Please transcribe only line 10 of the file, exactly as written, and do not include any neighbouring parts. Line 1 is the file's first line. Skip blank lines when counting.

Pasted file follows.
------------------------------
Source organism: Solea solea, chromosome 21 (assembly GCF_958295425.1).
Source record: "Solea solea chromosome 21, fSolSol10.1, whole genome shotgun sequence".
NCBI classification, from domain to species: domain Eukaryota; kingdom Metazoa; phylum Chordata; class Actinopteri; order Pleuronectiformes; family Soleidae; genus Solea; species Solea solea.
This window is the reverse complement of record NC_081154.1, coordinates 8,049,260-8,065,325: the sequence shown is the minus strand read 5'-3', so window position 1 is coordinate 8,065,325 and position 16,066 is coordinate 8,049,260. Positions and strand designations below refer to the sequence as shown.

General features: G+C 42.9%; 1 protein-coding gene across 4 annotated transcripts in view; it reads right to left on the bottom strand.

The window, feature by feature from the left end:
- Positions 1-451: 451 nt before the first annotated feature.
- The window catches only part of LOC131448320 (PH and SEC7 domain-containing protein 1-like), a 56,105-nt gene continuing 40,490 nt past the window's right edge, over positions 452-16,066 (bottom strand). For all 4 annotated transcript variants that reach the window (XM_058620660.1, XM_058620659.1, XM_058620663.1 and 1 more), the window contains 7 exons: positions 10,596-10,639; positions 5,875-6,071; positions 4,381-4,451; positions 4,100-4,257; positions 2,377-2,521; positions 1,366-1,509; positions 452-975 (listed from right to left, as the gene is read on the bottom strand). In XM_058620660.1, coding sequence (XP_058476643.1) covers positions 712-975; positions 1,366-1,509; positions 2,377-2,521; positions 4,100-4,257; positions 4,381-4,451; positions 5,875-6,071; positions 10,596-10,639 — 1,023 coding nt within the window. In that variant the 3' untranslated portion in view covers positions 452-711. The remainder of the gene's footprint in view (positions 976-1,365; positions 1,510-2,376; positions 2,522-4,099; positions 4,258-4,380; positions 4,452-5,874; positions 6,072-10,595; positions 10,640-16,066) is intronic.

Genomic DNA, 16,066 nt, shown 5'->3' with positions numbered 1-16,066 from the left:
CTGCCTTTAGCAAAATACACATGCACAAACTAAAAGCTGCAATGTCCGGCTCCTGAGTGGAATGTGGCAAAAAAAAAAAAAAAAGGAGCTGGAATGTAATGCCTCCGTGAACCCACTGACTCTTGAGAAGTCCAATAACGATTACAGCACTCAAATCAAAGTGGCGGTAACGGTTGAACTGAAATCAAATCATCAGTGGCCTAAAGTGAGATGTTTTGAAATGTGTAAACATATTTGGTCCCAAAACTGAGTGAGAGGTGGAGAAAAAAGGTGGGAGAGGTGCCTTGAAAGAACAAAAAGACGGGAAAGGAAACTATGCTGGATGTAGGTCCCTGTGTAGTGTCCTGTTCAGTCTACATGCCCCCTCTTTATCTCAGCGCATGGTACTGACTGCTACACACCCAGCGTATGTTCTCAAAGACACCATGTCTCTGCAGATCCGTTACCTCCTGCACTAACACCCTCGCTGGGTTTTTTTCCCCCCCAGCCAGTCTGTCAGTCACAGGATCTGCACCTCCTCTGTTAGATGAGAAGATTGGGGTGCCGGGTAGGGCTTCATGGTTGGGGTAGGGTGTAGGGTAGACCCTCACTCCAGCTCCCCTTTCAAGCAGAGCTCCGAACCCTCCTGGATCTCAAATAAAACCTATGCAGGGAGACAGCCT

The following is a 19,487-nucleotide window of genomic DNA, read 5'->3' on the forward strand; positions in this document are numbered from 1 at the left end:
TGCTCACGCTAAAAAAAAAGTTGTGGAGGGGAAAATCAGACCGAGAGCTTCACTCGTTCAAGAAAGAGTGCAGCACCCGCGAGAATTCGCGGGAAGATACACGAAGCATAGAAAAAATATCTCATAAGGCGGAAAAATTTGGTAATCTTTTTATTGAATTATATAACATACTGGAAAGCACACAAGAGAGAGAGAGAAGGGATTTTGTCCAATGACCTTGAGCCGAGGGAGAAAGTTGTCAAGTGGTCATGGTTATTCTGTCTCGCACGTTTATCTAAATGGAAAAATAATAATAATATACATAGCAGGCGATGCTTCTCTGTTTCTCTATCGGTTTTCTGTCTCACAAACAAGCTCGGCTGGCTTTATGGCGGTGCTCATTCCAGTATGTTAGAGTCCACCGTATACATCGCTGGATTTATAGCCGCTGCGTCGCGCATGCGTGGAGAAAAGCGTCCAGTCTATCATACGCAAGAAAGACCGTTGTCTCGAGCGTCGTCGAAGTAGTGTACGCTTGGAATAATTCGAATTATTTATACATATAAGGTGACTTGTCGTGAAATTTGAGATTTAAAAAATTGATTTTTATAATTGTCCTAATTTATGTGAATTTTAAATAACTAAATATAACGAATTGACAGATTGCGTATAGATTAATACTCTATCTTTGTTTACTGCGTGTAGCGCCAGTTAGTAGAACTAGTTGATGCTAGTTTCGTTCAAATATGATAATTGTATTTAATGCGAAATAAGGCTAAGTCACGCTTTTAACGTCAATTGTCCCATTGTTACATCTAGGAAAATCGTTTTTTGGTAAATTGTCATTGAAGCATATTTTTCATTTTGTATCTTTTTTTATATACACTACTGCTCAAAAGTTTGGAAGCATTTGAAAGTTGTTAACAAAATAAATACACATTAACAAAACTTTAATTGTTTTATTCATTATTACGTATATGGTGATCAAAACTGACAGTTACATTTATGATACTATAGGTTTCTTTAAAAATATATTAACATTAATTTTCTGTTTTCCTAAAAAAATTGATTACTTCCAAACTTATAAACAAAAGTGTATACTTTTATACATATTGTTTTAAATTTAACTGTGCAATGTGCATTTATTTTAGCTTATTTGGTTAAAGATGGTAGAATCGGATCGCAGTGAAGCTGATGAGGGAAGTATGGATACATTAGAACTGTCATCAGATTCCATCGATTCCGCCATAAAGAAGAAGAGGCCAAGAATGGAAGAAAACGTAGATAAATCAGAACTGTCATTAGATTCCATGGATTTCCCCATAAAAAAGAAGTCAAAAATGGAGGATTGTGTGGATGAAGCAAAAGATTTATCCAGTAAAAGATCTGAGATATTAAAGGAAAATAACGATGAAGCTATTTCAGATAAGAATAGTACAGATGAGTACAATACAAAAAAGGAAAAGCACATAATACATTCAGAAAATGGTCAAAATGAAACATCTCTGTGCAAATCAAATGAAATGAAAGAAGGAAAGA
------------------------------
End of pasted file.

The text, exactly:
CTGCCTTTAGCAAAATACACATGCACAAACTAAAAGCTGCAATGTCCGGCTCCTGAGTGGAATGTGGCAAAAAAAAAAAAAAAAGGAGCTGGAATGTAATGCCTCCGTGAACCCACTGACTCTTGAGAAGTCCAATAACGATTACAGCACTCAAATCAAAGTGGCGGTAACGGTTGAACTGAAATCAAATCATCAGTGGCCTAAAGTGAGATGTTTTGAAATGTGTAAACATATTTGGTCCCAAAACTGAGTGAGAGGTGGAGAAAAAAGGTGGGAGAGGTGCCTTGAAAGAACAAAAAGACGGGAAAGGAAACTATGCTGGATGTAGGTCCCTGTGTAGTGTCCTGTTCAGTCTACATGCCCCCTCTTTATCTCAGCGCATGGTACTGACTGCTACACACCCAGCGTATGTTCTCAAAGACACCATGTCTCTGCAGATCCGTTACCTCCTGCACTAACACCCTCGCTGGGTTTTTTTCCCCCCCAGCCAGTCTGTCAGTCACAGGATCTGCACCTCCTCTGTTAGATGAGAAGATTGGGGTGCCGGGTAGGGCTTCATGGTTGGGGTAGGGTGTAGGGTAGACCCTCACTCCAGCTCCCCTTTCAAGCAGAGCTCCGAACCCTCCTGGATCTCAAATAAAACCTATGCAGGGAGACAGCCT